A circle is one of the most basic objects you can create.
There are several different methods you can use to create circles that are tangent to other objects. The first method is called Tangent, Tangent, Radius. You can find this method in the Circle split-button in the Draw panel of the Home ribbon. The Tangent, Tangent, Radius method creates a circle with a specified radius that is tangent to two existing objects. Click to select that method.
Suppose that you want to create a circle that is tangent to two lines. In the command window and at the dynamic command prompt, you can see that the program is prompting you to specify a point on the object for the first tangent of the circle, and as you move the cursor anywhere over one of the lines, you see a small glyph and a tooltip appears that says Deferred Tangent. This is an object snap that automatically pops up and allows you to snap to that geometry. Click to pick a point on one line. Then move the cursor over to the other line. The prompt changes. It now asks you to specify a point on an object for the second tangent of the circle and again you see the same glyph and tooltip. You can click to pick a deferred tangent point on the other line.
You still do not see the circle, but now the command is prompting you to specify the radius of the circle. There is a default value from the last time you used the CIRCLE command. You can either pick points to specify the radius or type the value. Type in a value of “1.5 “. As soon as you press ENTER, the circle is created. Notice that the circle is tangent to the two lines. It is not necessarily drawn at the points you specified, but it is tangent to the lines you specified. If you had specified a smaller radius, the tangency points would be closer to the intersection of the two lines.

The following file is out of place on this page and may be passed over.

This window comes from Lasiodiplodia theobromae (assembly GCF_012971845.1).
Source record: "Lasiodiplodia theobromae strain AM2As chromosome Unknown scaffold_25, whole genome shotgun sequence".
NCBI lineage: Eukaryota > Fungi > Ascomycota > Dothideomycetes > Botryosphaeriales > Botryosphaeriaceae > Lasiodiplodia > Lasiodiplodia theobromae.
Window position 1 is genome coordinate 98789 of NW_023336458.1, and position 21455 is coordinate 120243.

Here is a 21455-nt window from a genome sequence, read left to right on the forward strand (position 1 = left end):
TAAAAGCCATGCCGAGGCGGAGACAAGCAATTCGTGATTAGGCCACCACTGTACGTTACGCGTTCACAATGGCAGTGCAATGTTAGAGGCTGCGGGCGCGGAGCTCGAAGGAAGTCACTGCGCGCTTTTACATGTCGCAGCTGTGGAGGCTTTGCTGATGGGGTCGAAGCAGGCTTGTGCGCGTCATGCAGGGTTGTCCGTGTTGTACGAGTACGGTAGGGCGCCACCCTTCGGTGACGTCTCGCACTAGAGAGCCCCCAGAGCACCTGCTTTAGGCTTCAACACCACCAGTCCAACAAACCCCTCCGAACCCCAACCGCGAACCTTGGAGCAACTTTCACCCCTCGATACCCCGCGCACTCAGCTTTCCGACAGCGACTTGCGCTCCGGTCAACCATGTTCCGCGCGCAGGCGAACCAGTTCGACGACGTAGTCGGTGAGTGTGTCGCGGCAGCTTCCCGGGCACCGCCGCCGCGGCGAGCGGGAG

Create another circle tangent to those same two lines. Go back to the Draw panel in the ribbon. Notice that the Tangent, Tangent, Radius method is now the default method shown in the Circle button. Any time a button includes a flyout like this, whichever option you choose from the flyout becomes the new default method assigned to the button. It floats to the top. So you do not have to click the arrow; this time you can simply click the button.
Again, click to select the first line, but this time click to pick a point near the end of the line. Then, click to select the other line. Next, when the program prompts you to specify the radius, type “.75 “, half the size of the previous circle. Notice that the new circle is still tangent to the two lines, but now it touches them much further from the points you used to select those lines.
You can use the Tangent, Tangent, Radius method to create a circle tangent to any two objects. Click to select each of the lines, and then press ENTER to accept the default radius value. Again, the program creates a circle of the desired radius tangent to the two objects you selected.
Consider the Tangent, Tangent, Tangent method. Suppose you want to create a circle that fits exactly inside the triangle so that it touches and is tangent to all three sides.
In the Draw panel of the Home ribbon, expand the Circle split button and choose the Tan, Tan, Tan tool. Pick a point anywhere on one side of the triangle, then anywhere on the second side, and then anywhere on the third side. The program automatically calculates the radius of the circle that fits perfectly inside the triangle and is tangent to each side.